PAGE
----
BT is suing a supplier for £72m after it delivered nearly 100,000 defective landline connection blocks that caused ADSL broadband outages, London’s High Court has heard.
Legal filings reveal that Tii Technologies is said to have supplied 95,000 faulty jack test (JT) blocks to BT over a period spanning 2006-2016. The one-time state monopoly claims these faulty blocks led to a spate of ADSL outages in the mid-2010s that mainly affected Sky Broadband’s customers – and cost BT more than £40m in engineer callouts to trace the problem’s cause.
“In April 2016 (not for the first time), it was reported that the [JT] blocks were causing broadband faults and a complaint to that effect was made by Sky UK Limited, one of the Claimant’s largest customers of ADSL broadband services,” said BT in filings obtained by The Register.
The £72m lawsuit is a breach of contract dispute. BT says Tii was obliged to deliver JT blocks that were fit for their intended design life of 40 years and should have paid to modify all of them when the cause of the fault became clear.
When it asked Tii to update its 30-year-old JT block design to make it compatible with modern IDC wire terminations, BT claims Tii’s designers used bare steel contacts which rusted. The corrosion caused electrical resistance on the connected phone line to rise to the point where ADSL equipment would drop out – meaning the customer’s internet connection went down.
JT blocks, BT’s court filings said, form a critical part of traditional copper phone lines running between consumers’ homes to their nearest telephone exchange. Installed in exchanges’ main distribution frames, the blocks consist of two metal contacts, one fixed and one sprung, pressing against the fixed contact. If an engineer needed to test the line for a fault he could wedge the sprung contact open with a test adapter and connect a test probe in its place.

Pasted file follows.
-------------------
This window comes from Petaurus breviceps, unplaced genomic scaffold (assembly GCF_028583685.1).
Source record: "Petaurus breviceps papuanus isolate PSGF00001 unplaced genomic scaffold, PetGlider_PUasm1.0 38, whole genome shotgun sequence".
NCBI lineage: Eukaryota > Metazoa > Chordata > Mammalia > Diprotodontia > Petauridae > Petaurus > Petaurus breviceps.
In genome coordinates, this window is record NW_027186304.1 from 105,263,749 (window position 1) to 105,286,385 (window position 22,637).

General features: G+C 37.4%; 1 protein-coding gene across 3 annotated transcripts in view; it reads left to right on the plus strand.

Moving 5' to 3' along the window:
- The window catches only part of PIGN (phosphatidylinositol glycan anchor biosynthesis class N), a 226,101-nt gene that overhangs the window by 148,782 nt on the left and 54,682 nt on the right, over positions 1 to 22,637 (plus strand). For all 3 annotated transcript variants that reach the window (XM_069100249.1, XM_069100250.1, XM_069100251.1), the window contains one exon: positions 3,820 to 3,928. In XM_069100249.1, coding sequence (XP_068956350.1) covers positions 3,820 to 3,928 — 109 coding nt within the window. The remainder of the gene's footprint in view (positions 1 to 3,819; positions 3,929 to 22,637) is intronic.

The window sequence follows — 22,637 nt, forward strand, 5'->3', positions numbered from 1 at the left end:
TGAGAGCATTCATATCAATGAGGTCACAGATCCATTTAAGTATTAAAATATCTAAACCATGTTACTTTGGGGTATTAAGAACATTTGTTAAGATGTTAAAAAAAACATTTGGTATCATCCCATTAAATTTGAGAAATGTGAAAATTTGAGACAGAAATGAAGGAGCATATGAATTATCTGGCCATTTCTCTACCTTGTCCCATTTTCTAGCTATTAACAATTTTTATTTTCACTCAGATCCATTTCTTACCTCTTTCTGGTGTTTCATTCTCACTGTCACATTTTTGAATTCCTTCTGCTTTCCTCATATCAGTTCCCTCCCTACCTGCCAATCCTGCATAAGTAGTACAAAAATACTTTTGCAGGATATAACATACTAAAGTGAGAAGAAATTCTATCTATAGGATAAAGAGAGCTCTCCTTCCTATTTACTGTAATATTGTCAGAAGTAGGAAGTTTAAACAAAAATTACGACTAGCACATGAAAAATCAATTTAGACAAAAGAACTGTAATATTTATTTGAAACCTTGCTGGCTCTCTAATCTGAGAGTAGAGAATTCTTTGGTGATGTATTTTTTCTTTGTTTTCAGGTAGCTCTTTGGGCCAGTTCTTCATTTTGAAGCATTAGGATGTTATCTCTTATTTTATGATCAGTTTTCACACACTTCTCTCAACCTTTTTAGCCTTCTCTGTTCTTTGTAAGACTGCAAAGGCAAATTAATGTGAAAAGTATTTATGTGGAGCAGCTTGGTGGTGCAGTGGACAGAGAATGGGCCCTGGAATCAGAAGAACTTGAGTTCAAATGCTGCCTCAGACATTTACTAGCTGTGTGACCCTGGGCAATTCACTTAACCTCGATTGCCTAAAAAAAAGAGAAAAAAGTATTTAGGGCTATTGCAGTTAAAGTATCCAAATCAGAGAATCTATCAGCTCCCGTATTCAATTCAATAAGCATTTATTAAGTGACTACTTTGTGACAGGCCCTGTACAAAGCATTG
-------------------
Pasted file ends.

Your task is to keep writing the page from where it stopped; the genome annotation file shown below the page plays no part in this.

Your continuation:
The spate of reported faults caused by the blocks were so bad that Ofcom had to be told about it in mid-2017, BT claimed. Individually modifying each and every one of Tii’s 95,256 JT blocks installed on the BT network by “double-jumpering” them is said to have cost £10m.
Tii said in its defence that it had delivered 195,000 metal shims to cure the problems with the blocks, only for BT to ignore them and charge ahead with its own double-jumpering fix, adding: “By reason of the double-jumpering works undertaken unilaterally by the Claimant [BT], the Claimant prevented the Defendant from undertaking any further meaningful investigation.”
Your fault, not ours
Tii also told the court that the spate of faults linked to the blocks was caused by inept BT engineers botching installation of the blocks, saying: “On 29 July 2015, Mr. Clive Owens of the Claimant (the BT Specification Authority for the Contract) wrote an email stating that ‘I have attended various site visits with the block supplier and have always found that it is an installer problem (usually using the wrong tool) never a block problem’.”
The company also denied the steel contacts in the JT blocks were at fault, telling the court: “A break in a contact as described would cause a continuous fault, being a physical or electrical break in connection. Neither would (without external factors for which the Defendant is not responsible) cause intermittent (i.e. irregular or non-continuous) faults.”
The £72m sum BT is claiming from TII Technologies, formerly known as Porta Systems, includes £43.7m for “the estimated cost… of engineer callouts” to diagnose apparent line faults on BT’s network which the latter says were caused by the defective JT blocks.
£19m of the £72m claimed by BT was paid out by the company to other telcos whose customers complained of ADSL outages. The case, before the Technology and Construction Court branch of the High Court, continues. ®